Article by: Barnabas Piper
N. D. Wilson has written two acclaimed works of non-fiction, Notes from the Tilt-a-Whirl [review] and Death by Living [review], both of which I thoroughly enjoyed and benefited from reading. Such books are bread and butter in church circles. They’re books we can learn from, books that make statements of truth, books with lessons.
Wilson’s fiction, though, is his bread and butter. He’s written two series of novels and is working on a third (along with couple stand-alone books) that might be called young adult fiction, but I can assure you they’re not the least bit juvenile. His stories are fantastic and fantastical—weaving in elements of mythology, heroism, history, and a touch of Indiana Jones-esque panache. His villains are grotesque and evil, while his heroes are vulnerable and courageous. And he steadfastly refuses to fall back on the tropes of romance to fuel his stories like so many young adult novels do.
The feeling you have after reading one of these series is akin to the feeling you find in reading Lewis, Tolkien, or Chesterton. I’m not arguing Wilson’s novels are classics, but they do echo such classics in nobility and tone and truth. And yes, fiction can be true.
I devoured Wilson’s first two series (100 Cupboards and Ashtown Burials) in days, but I think his most recent book, Outlaws of Time: The Legend of Sam Miracle, is his best yet. It’s thrilling and imaginative, and I eagerly await the next installment in the series.
I asked Wilson about his influences as a storyteller, the power of stories in our lives, where an aspiring fiction writer can begin, and more.
Why is it so important for Christians to read good fiction? How do stories shape our behavior and worldview?
For a long time, I never had to think about this at all, because I was unfamiliar with those portions of the church in which fiction and story are highly suspect. I was raised in a family that was constantly telling (and reading and listening to) stories. It all started with The Story: the great epic of creation, the war between the seed of the serpent and the seed of the woman, the curse, and mankind’s long exile. And then came the quadruple-hinge of history—Christmas, the Cross, Easter, Pentecost. My sisters and I knew the story in which we belonged, but intellectually knowing the story and being equipped to live in that story as faithful characters (making faithful choices) are two very different things.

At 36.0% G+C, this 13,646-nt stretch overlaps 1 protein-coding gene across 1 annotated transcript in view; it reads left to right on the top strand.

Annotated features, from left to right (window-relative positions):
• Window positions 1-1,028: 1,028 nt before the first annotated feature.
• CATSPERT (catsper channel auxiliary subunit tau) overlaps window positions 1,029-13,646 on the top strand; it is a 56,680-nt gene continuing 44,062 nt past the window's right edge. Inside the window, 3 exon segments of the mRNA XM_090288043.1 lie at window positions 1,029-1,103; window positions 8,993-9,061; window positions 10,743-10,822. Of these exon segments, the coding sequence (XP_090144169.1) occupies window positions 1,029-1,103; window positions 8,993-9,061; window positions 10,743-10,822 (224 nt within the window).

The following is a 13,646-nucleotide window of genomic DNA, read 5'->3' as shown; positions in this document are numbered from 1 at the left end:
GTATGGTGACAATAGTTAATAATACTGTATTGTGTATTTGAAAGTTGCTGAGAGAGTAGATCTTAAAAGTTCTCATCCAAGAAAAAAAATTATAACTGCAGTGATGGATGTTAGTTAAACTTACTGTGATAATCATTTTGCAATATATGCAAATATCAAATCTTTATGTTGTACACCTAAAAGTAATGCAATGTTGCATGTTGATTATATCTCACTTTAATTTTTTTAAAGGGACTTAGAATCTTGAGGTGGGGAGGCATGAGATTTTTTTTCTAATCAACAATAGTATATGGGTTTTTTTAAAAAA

Intellectually knowing the story and being equipped to live in that story as faithful characters (making faithful choices) are two very different things.
And for faithful narratival living, we all need faithful examples and faithful friends (real and fictional). The story in God’s mouth is huge and never-ending—much too large for ours. We need much smaller bites. And we need lenses to help us shrink and capture as much of the whole as possible. We are narrative creatures swimming in a narrative ocean, and we need narrative food, narrative catechisms, narrative marination. Stories are soul food. Stories grow our imaginations, which is to say, stories grow the hands with which we attempt to grasp and process God’s reality. There’s much more to say here; I feel like I’m just skipping wobbly phrases off the surface of a huge, glassy lake. But rather than going on and on, I’ll just leave you with one final quick image.